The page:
Petersen Aluminum Corp., Elk Grove Village, Ill., provided four different PAC-CLAD profiles for a variety of interior and exterior applications. For the exterior, Petersen Aluminum supplied its 22-gauge Reveal Panels in five colors: Interstate Blue, Silver, Sierra Tan, Slate Gray and Almond. In addition to the Reveal Panels, Petersen Aluminum supplied approximately 10,000 square feet of its Tite-Loc Plus profile panels that were used on the four clerestory roof elements, as well as 2,000 square feet of its Precision Series HWP panels for accent areas under many of the windows in the back of the building, and its Flush Panels for a variety of soffit applications.


Photo: Matt Horton, Horton Photography, Oakland Park, Fla.

Watts & Associates Roofing Inc., Columbia, installed the PAC-CLAD systems, which was a complex job, according to Scott Mathias, vice president and project manager. The use of four different panel types and five colors added to the complexity of the installation.

“Determining the transitions between the colors required careful detailing where the various color panels tied in with each other,” Mathias explains. “But again, that was mainly front-end stuff. We made samples to show everyone how we planned to do it and then everyone was on-board. Throughout the process, it was a total team effort. All of the players—including the school district—were totally committed to make sure we got it done and got it done right.”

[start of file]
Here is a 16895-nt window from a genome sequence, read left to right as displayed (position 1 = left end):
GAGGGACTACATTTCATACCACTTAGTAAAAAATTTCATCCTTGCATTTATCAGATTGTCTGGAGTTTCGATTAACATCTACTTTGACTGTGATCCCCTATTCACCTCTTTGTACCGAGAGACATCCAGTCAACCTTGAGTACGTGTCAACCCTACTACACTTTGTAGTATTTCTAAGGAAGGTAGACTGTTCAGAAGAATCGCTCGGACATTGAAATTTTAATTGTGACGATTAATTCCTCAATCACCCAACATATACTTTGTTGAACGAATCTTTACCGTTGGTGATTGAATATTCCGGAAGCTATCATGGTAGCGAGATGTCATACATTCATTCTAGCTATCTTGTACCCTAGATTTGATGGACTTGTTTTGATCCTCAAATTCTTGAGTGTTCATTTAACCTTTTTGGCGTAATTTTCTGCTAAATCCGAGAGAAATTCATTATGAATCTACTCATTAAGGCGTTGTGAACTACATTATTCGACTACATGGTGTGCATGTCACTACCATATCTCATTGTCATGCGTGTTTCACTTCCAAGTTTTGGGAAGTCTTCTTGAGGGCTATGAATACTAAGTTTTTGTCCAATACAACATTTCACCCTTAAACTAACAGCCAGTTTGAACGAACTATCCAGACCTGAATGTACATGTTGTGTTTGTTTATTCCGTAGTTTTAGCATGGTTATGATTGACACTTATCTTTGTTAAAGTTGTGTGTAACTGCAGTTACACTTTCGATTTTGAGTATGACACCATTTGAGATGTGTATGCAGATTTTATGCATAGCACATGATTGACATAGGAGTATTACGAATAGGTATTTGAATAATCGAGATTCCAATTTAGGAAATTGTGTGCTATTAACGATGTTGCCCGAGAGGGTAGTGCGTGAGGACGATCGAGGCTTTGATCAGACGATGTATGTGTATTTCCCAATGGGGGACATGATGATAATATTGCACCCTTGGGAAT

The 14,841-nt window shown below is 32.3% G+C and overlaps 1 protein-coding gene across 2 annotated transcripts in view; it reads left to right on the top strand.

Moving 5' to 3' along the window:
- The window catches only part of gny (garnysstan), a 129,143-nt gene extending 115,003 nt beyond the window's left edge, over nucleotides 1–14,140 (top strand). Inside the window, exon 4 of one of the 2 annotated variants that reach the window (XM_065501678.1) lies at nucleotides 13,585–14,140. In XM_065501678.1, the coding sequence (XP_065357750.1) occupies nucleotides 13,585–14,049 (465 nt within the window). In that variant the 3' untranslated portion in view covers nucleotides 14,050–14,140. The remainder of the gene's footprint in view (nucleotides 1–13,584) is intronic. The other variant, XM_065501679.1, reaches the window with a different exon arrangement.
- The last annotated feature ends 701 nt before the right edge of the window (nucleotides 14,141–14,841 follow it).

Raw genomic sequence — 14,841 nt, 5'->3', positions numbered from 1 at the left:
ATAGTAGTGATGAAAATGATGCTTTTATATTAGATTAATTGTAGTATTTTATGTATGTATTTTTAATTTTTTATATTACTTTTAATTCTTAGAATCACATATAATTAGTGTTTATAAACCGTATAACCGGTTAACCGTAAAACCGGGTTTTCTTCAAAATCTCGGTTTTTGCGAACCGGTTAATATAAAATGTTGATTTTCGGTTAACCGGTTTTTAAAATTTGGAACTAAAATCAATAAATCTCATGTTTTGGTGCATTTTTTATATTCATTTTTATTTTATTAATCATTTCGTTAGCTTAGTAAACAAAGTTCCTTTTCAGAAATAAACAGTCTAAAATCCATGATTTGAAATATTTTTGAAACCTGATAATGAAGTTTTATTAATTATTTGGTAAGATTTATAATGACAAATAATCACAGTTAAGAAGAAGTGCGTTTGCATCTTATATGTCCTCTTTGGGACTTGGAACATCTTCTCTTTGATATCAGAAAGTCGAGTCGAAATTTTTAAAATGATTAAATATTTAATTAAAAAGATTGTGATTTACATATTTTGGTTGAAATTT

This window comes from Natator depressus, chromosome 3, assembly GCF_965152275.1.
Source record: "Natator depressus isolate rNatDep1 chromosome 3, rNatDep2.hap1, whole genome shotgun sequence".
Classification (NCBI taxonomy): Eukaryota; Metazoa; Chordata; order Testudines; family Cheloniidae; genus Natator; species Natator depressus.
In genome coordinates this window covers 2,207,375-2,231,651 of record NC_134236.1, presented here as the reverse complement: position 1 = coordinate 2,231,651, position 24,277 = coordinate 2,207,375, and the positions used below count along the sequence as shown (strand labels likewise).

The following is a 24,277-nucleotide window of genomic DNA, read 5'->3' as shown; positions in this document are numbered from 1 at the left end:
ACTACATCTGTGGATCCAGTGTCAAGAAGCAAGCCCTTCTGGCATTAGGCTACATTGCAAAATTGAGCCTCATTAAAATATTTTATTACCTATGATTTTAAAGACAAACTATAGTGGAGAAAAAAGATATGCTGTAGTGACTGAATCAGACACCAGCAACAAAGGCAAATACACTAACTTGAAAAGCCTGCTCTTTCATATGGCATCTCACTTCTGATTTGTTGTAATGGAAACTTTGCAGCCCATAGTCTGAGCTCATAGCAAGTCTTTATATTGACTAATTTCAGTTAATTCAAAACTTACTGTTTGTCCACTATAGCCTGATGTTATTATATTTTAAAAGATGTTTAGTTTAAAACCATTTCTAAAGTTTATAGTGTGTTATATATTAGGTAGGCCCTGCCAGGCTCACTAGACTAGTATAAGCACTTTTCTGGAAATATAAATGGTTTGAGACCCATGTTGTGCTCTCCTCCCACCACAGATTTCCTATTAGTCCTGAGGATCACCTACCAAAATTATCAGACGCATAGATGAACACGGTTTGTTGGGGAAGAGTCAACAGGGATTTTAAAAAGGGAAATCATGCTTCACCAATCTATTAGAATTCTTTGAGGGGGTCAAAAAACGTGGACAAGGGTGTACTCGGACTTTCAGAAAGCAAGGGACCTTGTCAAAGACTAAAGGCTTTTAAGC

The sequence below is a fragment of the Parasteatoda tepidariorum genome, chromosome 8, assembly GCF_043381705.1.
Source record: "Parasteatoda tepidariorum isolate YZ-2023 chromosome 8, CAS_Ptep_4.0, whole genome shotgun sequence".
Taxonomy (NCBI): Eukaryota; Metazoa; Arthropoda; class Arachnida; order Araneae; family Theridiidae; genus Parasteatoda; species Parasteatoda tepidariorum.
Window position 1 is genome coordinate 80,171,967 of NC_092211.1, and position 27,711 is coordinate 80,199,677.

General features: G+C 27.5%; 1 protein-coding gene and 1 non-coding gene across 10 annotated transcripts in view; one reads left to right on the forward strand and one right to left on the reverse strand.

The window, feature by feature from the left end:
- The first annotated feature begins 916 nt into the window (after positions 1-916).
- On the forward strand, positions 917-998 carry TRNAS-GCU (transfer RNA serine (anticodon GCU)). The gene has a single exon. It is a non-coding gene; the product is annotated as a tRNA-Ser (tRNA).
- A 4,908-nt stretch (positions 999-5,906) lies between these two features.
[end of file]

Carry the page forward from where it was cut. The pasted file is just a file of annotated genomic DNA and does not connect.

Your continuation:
A Leader in Sustainability

The Richland Two Institute of Innovation has received two Green Globes from the Green Building Initiative, Portland, Ore. The building has a rooftop solar array with 936 panels, shading devices on the east and south façades with light shelves. The parking lot has electric car charging stations, as well as a solar tree and wind generator. A 10,000-gallon underground cistern collects water for landscaping, and a solar hot water thermal system pre-heats water for food service.

A stand-alone Student Energy Lab is adjacent to the solar farm, which includes project-specific curriculum written to SC Science Standards leading to solar installer certification for students. “The Student Energy Lab is used as a teaching tool for the students to understand and learn the impacts of the sustainable initiatives,” Branham says.